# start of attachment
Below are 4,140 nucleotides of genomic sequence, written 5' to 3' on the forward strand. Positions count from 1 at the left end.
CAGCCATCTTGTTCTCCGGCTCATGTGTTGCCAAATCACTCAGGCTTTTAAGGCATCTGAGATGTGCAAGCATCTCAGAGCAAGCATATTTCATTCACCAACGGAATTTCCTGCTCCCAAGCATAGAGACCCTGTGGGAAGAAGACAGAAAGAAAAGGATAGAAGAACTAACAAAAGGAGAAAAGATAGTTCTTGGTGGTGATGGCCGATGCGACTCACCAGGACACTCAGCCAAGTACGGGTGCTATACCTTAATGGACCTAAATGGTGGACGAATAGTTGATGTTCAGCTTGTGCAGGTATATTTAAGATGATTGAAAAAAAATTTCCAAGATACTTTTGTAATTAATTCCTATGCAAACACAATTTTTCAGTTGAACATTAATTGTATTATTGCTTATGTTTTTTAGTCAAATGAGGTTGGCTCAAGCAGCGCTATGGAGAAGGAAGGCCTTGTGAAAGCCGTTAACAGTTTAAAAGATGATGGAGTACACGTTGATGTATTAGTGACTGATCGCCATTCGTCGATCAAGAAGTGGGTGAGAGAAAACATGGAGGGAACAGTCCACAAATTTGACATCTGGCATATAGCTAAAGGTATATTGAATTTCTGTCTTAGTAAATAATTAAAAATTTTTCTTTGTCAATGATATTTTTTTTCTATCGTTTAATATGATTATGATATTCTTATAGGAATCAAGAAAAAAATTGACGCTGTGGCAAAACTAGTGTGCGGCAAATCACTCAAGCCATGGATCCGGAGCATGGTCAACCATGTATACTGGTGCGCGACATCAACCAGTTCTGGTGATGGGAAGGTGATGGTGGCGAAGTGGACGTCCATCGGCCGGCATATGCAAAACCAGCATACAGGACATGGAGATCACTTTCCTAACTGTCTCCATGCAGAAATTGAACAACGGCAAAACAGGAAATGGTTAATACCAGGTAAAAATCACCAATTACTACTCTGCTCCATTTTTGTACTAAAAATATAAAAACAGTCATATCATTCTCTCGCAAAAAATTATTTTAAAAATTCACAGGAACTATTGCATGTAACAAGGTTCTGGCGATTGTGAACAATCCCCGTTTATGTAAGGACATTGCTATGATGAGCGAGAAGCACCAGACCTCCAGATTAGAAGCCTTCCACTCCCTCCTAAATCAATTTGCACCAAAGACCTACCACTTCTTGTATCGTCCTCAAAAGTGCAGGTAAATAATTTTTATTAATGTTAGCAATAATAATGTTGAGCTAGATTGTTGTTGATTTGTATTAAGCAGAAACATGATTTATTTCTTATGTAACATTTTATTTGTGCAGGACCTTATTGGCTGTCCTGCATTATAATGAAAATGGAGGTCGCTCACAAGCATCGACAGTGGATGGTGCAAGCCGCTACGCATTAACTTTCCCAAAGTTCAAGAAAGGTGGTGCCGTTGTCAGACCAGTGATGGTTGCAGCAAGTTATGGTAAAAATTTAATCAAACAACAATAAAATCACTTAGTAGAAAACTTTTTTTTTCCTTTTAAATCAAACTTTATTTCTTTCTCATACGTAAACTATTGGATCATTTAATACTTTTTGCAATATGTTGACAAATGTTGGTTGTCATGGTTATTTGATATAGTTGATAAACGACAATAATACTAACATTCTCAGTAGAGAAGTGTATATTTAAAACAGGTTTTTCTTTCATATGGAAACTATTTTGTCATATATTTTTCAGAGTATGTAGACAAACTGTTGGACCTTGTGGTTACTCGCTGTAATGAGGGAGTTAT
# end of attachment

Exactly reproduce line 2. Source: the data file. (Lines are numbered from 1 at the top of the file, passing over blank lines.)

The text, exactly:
CAGCCATCTTGTTCTCCGGCTCATGTGTTGCCAAATCACTCAGGCTTTTAAGGCATCTGAGATGTGCAAGCATCTCAGAGCAAGCATATTTCATTCACCAACGGAATTTCCTGCTCCCAAGCATAGAGACCCTGTGGGAAGAAGACAGAAAGAAAAGGATAGAAGAACTAACAAAAGGAGAAAAGATAGTTCTTGGTGGTGATGGCCGATGCGACTCACCAGGACACTCAGCCAAGTACGGGTGCTATACCTTAATGGACCTAAATGGTGGACGAATAGTTGATGTTCAGCTTGTGCAGGTATATTTAAGATGATTGAAAAAAAATTTCCAAGATACTTTTGTAATTAATTCCTATGCAAACACAATTTTTCAGTTGAACATTAATTGTATTATTGCTTATGTTTTTTAGTCAAATGAGGTTGGCTCAAGCAGCGCTATGGAGAAGGAAGGCCTTGTGAAAGCCGTTAACAGTTTAAAAGATGATGGAGTACACGTTGATGTATTAGTGACTGATCGCCATTCGTCGATCAAGAAGTGGGTGAGAGAAAACATGGAGGGAACAGTCCACAAATTTGACATCTGGCATATAGCTAAAGGTATATTGAATTTCTGTCTTAGTAAATAATTAAAAATTTTTCTTTGTCAATGATATTTTTTTTCTATCGTTTAATATGATTATGATATTCTTATAGGAATCAAGAAAAAAATTGACGCTGTGGCAAAACTAGTGTGCGGCAAATCACTCAAGCCATGGATCCGGAGCATGGTCAACCATGTATACTGGTGCGCGACATCAACCAGTTCTGGTGATGGGAAGGTGATGGTGGCGAAGTGGACGTCCATCGGCCGGCATATGCAAAACCAGCATACAGGACATGGAGATCACTTTCCTAACTGTCTCCATGCAGAAATTGAACAACGGCAAAACAGGAAATGGTTAATACCAGGTAAAAATCACCAATTACTACTCTGCTCCATTTTTGTACTAAAAATATAAAAACAGTCATATCATTCTCTCGCAAAAAATTATTTTAAAAATTCACAGGAACTATTGCATGTAACAAGGTTCTGGCGATTGTGAACAATCCCCGTTTATGTAAGGACATTGCTATGATGAGCGAGAAGCACCAGACCTCCAGATTAGAAGCCTTCCACTCCCTCCTAAATCAATTTGCACCAAAGACCTACCACTTCTTGTATCGTCCTCAAAAGTGCAGGTAAATAATTTTTATTAATGTTAGCAATAATAATGTTGAGCTAGATTGTTGTTGATTTGTATTAAGCAGAAACATGATTTATTTCTTATGTAACATTTTATTTGTGCAGGACCTTATTGGCTGTCCTGCATTATAATGAAAATGGAGGTCGCTCACAAGCATCGACAGTGGATGGTGCAAGCCGCTACGCATTAACTTTCCCAAAGTTCAAGAAAGGTGGTGCCGTTGTCAGACCAGTGATGGTTGCAGCAAGTTATGGTAAAAATTTAATCAAACAACAATAAAATCACTTAGTAGAAAACTTTTTTTTTCCTTTTAAATCAAACTTTATTTCTTTCTCATACGTAAACTATTGGATCATTTAATACTTTTTGCAATATGTTGACAAATGTTGGTTGTCATGGTTATTTGATATAGTTGATAAACGACAATAATACTAACATTCTCAGTAGAGAAGTGTATATTTAAAACAGGTTTTTCTTTCATATGGAAACTATTTTGTCATATATTTTTCAGAGTATGTAGACAAACTGTTGGACCTTGTGGTTACTCGCTGTAATGAGGGAGTTAT